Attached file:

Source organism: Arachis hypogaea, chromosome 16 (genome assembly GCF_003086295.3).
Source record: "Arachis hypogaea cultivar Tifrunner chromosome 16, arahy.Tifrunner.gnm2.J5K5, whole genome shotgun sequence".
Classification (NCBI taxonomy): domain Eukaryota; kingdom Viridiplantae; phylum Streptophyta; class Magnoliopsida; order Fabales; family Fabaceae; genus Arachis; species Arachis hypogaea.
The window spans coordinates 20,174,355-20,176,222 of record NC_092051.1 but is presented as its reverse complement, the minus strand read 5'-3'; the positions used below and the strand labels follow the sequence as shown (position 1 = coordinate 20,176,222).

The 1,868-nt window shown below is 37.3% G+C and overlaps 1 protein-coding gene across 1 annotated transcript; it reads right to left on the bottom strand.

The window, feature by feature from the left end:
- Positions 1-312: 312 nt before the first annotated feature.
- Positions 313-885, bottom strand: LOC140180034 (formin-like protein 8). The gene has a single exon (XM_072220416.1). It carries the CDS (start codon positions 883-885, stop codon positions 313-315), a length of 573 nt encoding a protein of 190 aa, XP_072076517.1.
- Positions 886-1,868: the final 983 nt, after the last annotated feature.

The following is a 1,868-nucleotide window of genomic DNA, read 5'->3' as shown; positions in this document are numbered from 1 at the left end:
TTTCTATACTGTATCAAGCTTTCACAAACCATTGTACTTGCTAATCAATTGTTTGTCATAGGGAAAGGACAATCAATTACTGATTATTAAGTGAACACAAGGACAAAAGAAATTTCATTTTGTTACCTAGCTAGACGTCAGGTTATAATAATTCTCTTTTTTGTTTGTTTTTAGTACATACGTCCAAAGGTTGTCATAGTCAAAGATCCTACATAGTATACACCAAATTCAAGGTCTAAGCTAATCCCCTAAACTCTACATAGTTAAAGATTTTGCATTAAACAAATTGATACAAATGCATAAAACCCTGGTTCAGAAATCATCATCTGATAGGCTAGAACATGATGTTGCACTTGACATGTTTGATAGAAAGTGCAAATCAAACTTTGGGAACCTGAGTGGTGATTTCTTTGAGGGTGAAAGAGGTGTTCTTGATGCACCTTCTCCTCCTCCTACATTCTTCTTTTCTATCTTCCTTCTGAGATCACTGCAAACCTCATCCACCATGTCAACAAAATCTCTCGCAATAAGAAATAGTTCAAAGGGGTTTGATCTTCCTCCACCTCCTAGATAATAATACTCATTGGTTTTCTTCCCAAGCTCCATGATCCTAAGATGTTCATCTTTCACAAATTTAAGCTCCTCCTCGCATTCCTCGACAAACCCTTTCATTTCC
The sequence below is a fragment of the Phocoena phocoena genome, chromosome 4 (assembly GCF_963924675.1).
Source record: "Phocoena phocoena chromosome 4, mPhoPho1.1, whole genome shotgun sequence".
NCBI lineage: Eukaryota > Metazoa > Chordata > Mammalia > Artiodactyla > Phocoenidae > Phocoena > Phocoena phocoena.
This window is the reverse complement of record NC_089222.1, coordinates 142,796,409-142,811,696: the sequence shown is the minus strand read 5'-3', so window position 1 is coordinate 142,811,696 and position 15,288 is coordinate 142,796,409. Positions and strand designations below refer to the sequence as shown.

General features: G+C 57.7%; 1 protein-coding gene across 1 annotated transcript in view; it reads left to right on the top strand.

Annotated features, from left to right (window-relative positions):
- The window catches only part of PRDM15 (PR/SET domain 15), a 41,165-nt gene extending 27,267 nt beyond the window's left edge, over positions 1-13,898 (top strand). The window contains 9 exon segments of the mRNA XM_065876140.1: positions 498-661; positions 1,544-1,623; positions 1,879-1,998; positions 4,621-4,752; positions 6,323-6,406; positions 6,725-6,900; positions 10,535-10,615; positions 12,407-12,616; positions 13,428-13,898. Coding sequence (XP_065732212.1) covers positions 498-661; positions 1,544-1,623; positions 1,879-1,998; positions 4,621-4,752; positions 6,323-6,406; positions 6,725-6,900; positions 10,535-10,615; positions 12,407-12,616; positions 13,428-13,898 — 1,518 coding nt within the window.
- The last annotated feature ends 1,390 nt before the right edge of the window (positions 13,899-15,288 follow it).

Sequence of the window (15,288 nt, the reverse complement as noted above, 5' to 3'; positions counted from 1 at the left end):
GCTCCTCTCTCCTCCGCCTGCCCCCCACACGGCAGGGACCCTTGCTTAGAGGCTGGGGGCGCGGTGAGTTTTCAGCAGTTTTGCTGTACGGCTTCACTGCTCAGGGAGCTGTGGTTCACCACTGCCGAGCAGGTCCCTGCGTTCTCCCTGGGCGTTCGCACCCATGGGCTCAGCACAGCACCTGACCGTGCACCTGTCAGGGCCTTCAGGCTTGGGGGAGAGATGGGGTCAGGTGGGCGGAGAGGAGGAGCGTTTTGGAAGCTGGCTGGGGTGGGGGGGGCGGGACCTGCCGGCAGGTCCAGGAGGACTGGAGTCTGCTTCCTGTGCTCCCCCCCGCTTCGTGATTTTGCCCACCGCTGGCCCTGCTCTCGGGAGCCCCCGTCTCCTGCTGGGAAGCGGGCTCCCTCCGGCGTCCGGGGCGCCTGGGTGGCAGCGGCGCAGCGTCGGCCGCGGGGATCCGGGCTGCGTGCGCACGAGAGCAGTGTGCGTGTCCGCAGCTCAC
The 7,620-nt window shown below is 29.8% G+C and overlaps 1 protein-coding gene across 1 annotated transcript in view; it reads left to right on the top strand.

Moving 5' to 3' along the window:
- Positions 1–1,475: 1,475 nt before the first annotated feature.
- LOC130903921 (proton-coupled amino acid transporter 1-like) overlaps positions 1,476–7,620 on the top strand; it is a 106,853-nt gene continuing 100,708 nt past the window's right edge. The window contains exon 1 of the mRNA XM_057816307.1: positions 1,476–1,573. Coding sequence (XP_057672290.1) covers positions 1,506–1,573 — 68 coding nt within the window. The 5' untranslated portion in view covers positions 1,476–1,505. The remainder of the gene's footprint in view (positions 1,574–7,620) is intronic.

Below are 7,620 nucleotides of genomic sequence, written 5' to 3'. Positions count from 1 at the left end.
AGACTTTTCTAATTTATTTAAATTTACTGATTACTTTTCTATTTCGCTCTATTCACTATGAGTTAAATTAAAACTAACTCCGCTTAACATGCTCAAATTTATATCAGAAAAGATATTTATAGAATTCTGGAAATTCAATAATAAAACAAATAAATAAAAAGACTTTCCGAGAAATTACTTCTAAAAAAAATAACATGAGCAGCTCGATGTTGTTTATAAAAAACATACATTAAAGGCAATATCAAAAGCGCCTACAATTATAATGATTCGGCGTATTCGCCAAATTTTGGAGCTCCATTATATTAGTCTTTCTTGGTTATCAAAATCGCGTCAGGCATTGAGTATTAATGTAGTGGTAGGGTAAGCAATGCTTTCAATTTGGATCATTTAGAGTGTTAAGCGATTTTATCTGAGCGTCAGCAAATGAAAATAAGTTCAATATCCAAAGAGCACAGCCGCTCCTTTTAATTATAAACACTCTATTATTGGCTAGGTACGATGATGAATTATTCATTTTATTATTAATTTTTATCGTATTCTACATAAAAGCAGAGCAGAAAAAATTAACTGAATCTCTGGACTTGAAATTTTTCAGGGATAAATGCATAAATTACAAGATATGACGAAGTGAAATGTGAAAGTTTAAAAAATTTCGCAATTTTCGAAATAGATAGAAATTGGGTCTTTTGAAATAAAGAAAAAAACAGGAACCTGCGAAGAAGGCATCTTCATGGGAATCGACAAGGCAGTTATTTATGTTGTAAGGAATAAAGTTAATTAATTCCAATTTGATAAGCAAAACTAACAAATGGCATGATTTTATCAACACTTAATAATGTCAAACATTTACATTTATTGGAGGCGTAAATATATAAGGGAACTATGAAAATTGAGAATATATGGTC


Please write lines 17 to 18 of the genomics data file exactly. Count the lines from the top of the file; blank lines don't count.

Annotated features, from left to right (window-relative positions):
- The window catches only part of PRDM15 (PR/SET domain 15), a 41,165-nt gene extending 27,267 nt beyond the window's left edge, over positions 1-13,898 (top strand). The window contains 9 exon segments of the mRNA XM_065876140.1: positions 498-661; positions 1,544-1,623; positions 1,879-1,998; positions 4,621-4,752; positions 6,323-6,406; positions 6,725-6,900; positions 10,535-10,615; positions 12,407-12,616; positions 13,428-13,898. Coding sequence (XP_065732212.1) covers positions 498-661; positions 1,544-1,623; positions 1,879-1,998; positions 4,621-4,752; positions 6,323-6,406; positions 6,725-6,900; positions 10,535-10,615; positions 12,407-12,616; positions 13,428-13,898 — 1,518 coding nt within the window.